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Wild Edibles: A Practical Guide to Foraging, with Easy Identification of 60 Edible Plants and 67 Recipes Kindle Edition
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From the Publisher
A Field Guide to Edible Plants
The most common definition of a weed is any plant that grows where it is not wanted. By this description, even the most magnificent flower can be considered a nuisance if it sprouts in the wrong place. The plants I present here are weeds and wild edibles with which I have had extensive practice. My compilation is by no means absolute. As you progress as a forager, you will learn more about plants and discover many edibles that are not in my book. For the time being, however, the plants I discuss represent a starting point for those interested in living a healthier, wilder life.
Aloe Vera—Aloe barbadensis
Family Name: Aloaceae
Flavor: Young leaves are mild and refreshing. Mature aloe is very bitter.
Description: Aloe has green, succulent leaves that are filled with clear gel. Leaves grow in a compound pattern and have hardy spikes at every tip.
Uses: Eat young leaves (and the gel) raw or add to smoothies. Use aloe gel to treat burns and other skin ailments.
Nutritional Highlight: Aloe vera is said to have antispasmodic properties, making it beneficial for people with asthma, colds, and congestion. Aloe gel also helps tighten skin and reverse wrinkles.
Helpful Tips: Aloe is very nutritious and beneficial to consume, but it can be extremely bitter and unpalatable. I like to add a small piece of aloe leaf to my smoothies to boost their nutrition. Remember, the smaller the leaf, the less bitter it will be.
ID Trick: Desert plant with long, pointy leaves full of gel.
Family Name: Rosaceae
Caution: Please note that chemical changes occur in blackberry leaves during the wilting process that can cause stomach upset. Eating fresh, tender leaves or leaves that have been fully dried will prevent mishap.
Edible: Leaves, stems, berries, and flowers.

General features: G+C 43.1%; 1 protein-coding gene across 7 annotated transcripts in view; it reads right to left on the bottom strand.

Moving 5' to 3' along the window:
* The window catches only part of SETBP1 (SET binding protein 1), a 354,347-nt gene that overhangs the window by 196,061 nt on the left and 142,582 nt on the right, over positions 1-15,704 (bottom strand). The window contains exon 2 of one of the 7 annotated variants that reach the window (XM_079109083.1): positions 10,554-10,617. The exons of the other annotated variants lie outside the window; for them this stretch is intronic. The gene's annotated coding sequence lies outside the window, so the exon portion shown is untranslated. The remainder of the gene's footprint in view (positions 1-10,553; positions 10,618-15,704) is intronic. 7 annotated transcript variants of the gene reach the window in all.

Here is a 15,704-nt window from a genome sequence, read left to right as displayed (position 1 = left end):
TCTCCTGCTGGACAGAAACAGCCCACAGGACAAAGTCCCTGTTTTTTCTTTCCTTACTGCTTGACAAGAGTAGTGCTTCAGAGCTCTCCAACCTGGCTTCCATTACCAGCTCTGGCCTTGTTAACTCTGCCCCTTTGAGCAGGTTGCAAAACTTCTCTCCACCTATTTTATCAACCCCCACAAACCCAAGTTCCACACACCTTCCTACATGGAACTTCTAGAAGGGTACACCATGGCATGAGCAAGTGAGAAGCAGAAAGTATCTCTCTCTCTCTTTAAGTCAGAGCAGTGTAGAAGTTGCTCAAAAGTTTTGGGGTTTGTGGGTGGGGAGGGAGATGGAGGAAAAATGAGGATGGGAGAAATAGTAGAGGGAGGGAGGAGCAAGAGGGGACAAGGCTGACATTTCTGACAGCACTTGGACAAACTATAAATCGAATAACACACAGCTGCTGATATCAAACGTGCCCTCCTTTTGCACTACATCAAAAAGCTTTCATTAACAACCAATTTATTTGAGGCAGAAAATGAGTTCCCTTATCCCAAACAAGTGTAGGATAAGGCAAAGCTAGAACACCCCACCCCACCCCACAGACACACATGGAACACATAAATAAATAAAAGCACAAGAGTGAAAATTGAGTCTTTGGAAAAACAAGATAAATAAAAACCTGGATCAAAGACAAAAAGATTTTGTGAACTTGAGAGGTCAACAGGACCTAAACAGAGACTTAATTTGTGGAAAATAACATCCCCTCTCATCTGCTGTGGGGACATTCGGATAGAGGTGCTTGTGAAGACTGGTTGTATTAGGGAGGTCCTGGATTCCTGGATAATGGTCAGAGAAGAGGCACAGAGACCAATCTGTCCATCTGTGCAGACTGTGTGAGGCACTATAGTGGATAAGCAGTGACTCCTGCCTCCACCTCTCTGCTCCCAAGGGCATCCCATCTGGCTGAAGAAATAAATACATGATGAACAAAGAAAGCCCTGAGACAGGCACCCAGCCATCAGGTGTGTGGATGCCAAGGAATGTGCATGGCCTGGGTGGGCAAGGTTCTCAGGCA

Flavor: Berries are sweet if harvested ripe. Greens are mild and slightly astringent.
Description: Blackberry bushes range in size from a single low-growing cane to bountiful mounds nine feet tall. Berries are pebbly and turn dark purple/black when ripe.
Uses: Blackberries are edible and very delicious, with edible flowers and greens.
Nutritional Highlight: Blackberries are rich in vitamins A and C. Perhaps the most promising benefit of consuming blackberries is their substantial quantity of phenolic acids, which are antioxidants known to prevent cancer.
Helpful Tips: Blackberries are members of the rose family.
ID Trick: Black or dark purple berries made up of many tiny drupelets containing juice and seeds.
Family Name: Caryophyllaceae
Edible: Leaves, stems, and flowers.
Flavor: Leaves and flowers are slightly sweet and juicy. Stems taste earthy.
Description: Chickweed grows in a dense mat on the ground. Leaves are oval and grow in an opposite pattern along long, slender stalks. Flowers have five petals that are deeply cleft, so it looks like there are actually ten.
Uses: Chickweed is a mild and delicious plant that can be eaten raw. Try adding chickweed to your next salad, sandwich, or wrap.
Nutritional Highlight: Rich in vitamins. It has been used to treat bladder, kidney, and urinary tract difficulties. It soothes irritated tissue, which makes it beneficial for cosmetic or topical applications.